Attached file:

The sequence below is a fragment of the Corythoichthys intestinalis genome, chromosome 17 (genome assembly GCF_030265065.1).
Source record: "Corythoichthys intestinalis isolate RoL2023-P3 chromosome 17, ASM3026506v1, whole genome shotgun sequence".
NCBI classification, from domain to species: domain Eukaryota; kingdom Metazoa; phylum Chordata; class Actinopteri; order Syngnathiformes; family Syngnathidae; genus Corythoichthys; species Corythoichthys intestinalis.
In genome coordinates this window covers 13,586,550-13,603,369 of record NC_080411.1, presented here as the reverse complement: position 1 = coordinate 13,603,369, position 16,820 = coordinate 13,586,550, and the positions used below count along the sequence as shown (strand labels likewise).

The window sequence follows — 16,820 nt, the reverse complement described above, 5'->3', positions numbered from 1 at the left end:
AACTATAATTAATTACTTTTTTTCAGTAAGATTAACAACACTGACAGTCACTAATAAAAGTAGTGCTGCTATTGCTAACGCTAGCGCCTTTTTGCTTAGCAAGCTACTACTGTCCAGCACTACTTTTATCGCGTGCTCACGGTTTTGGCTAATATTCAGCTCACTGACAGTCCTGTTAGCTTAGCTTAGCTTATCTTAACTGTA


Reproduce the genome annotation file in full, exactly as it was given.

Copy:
The sequence below is a fragment of the Corythoichthys intestinalis genome, chromosome 17 (genome assembly GCF_030265065.1).
Source record: "Corythoichthys intestinalis isolate RoL2023-P3 chromosome 17, ASM3026506v1, whole genome shotgun sequence".
NCBI classification, from domain to species: domain Eukaryota; kingdom Metazoa; phylum Chordata; class Actinopteri; order Syngnathiformes; family Syngnathidae; genus Corythoichthys; species Corythoichthys intestinalis.
In genome coordinates this window covers 13,586,550-13,603,369 of record NC_080411.1, presented here as the reverse complement: position 1 = coordinate 13,603,369, position 16,820 = coordinate 13,586,550, and the positions used below count along the sequence as shown (strand labels likewise).

The window sequence follows — 16,820 nt, the reverse complement described above, 5'->3', positions numbered from 1 at the left end:
AACTATAATTAATTACTTTTTTTCAGTAAGATTAACAACACTGACAGTCACTAATAAAAGTAGTGCTGCTATTGCTAACGCTAGCGCCTTTTTGCTTAGCAAGCTACTACTGTCCAGCACTACTTTTATCGCGTGCTCACGGTTTTGGCTAATATTCAGCTCACTGACAGTCCTGTTAGCTTAGCTTAGCTTATCTTAACTGTA